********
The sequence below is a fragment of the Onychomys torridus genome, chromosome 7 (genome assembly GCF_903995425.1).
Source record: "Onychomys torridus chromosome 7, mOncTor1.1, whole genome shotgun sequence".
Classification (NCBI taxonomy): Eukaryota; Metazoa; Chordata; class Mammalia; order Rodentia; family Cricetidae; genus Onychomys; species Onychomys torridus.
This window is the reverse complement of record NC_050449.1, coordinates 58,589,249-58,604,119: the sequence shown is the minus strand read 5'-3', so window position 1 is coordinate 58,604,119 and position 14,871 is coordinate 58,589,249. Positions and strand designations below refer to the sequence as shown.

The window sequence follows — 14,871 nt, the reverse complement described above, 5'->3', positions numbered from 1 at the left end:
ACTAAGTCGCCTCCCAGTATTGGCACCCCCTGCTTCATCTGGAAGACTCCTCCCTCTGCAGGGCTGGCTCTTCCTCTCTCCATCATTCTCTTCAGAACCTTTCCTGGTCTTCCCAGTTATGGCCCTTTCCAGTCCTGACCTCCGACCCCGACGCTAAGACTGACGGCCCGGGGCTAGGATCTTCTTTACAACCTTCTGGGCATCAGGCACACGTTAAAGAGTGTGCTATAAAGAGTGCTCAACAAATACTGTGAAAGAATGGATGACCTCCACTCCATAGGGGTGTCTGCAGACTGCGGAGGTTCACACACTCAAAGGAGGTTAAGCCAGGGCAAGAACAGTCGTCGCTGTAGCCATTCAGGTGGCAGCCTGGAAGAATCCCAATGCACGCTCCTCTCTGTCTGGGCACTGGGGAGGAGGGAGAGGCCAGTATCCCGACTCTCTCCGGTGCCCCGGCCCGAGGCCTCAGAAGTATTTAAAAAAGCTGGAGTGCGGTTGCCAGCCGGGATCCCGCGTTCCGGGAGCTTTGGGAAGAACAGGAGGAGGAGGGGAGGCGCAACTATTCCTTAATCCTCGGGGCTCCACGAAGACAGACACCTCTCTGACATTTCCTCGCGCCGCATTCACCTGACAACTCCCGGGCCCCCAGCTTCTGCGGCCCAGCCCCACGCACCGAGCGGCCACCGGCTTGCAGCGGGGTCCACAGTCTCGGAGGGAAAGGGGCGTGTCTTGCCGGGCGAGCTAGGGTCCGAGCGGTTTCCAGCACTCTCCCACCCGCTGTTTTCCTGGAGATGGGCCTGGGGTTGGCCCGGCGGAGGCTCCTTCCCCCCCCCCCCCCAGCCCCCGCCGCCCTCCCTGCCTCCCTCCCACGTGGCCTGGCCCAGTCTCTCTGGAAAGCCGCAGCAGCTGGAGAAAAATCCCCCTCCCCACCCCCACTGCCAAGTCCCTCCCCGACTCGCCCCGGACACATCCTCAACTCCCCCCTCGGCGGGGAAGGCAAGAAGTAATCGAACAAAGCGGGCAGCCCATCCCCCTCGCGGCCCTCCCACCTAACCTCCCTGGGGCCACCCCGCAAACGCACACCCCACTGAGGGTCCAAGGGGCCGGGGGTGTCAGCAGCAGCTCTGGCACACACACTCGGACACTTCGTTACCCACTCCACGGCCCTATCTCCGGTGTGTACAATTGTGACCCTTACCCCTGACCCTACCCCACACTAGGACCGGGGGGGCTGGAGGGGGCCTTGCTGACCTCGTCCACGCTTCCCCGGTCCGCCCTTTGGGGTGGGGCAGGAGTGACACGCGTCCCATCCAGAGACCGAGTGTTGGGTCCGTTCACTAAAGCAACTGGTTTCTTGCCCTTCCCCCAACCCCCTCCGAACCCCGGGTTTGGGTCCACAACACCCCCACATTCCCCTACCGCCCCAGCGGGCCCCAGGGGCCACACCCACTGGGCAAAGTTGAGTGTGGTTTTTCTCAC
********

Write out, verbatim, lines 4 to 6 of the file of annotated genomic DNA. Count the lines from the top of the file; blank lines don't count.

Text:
This window is the reverse complement of record NC_050449.1, coordinates 58,589,249-58,604,119: the sequence shown is the minus strand read 5'-3', so window position 1 is coordinate 58,604,119 and position 14,871 is coordinate 58,589,249. Positions and strand designations below refer to the sequence as shown.

The window sequence follows — 14,871 nt, the reverse complement described above, 5'->3', positions numbered from 1 at the left end:
ACTAAGTCGCCTCCCAGTATTGGCACCCCCTGCTTCATCTGGAAGACTCCTCCCTCTGCAGGGCTGGCTCTTCCTCTCTCCATCATTCTCTTCAGAACCTTTCCTGGTCTTCCCAGTTATGGCCCTTTCCAGTCCTGACCTCCGACCCCGACGCTAAGACTGACGGCCCGGGGCTAGGATCTTCTTTACAACCTTCTGGGCATCAGGCACACGTTAAAGAGTGTGCTATAAAGAGTGCTCAACAAATACTGTGAAAGAATGGATGACCTCCACTCCATAGGGGTGTCTGCAGACTGCGGAGGTTCACACACTCAAAGGAGGTTAAGCCAGGGCAAGAACAGTCGTCGCTGTAGCCATTCAGGTGGCAGCCTGGAAGAATCCCAATGCACGCTCCTCTCTGTCTGGGCACTGGGGAGGAGGGAGAGGCCAGTATCCCGACTCTCTCCGGTGCCCCGGCCCGAGGCCTCAGAAGTATTTAAAAAAGCTGGAGTGCGGTTGCCAGCCGGGATCCCGCGTTCCGGGAGCTTTGGGAAGAACAGGAGGAGGAGGGGAGGCGCAACTATTCCTTAATCCTCGGGGCTCCACGAAGACAGACACCTCTCTGACATTTCCTCGCGCCGCATTCACCTGACAACTCCCGGGCCCCCAGCTTCTGCGGCCCAGCCCCACGCACCGAGCGGCCACCGGCTTGCAGCGGGGTCCACAGTCTCGGAGGGAAAGGGGCGTGTCTTGCCGGGCGAGCTAGGGTCCGAGCGGTTTCCAGCACTCTCCCACCCGCTGTTTTCCTGGAGATGGGCCTGGGGTTGGCCCGGCGGAGGCTCCTTCCCCCCCCCCCCCCAGCCCCCGCCGCCCTCCCTGCCTCCCTCCCACGTGGCCTGGCCCAGTCTCTCTGGAAAGCCGCAGCAGCTGGAGAAAAATCCCCCTCCCCACCCCCACTGCCAAGTCCCTCCCCGACTCGCCCCGGACACATCCTCAACTCCCCCCTCGGCGGGGAAGGCAAGAAGTAATCGAACAAAGCGGGCAGCCCATCCCCCTCGCGGCCCTCCCACCTAACCTCCCTGGGGCCACCCCGCAAACGCACACCCCACTGAGGGTCCAAGGGGCCGGGGGTGTCAGCAGCAGCTCTGGCACACACACTCGGACACTTCGTTACCCACTCCACGGCCCTATCTCCGGTGTGTACAATTGTGACCCTTACCCCTGACCCTACCCCACACTAGGACCGGGGGGGCTGGAGGGGGCCTTGCTGACCTCGTCCACGCTTCCCCGGTCCGCCCTTTGGGGTGGGGCAGGAGTGACACGCGTCCCATCCAGAGACCGAGTGTTGGGTCCGTTCACTAAAGCAACTGGTTTCTTGCCCTTCCCCCAACCCCCTCCGAACCCCGGGTTTGGGTCCACAACACCCCCACATTCCCCTACCGCCCCAGCGGGCCCCAGGGGCCACACCCACTGGGCAAAGTTGAGTGTGGTTTTTCTCAC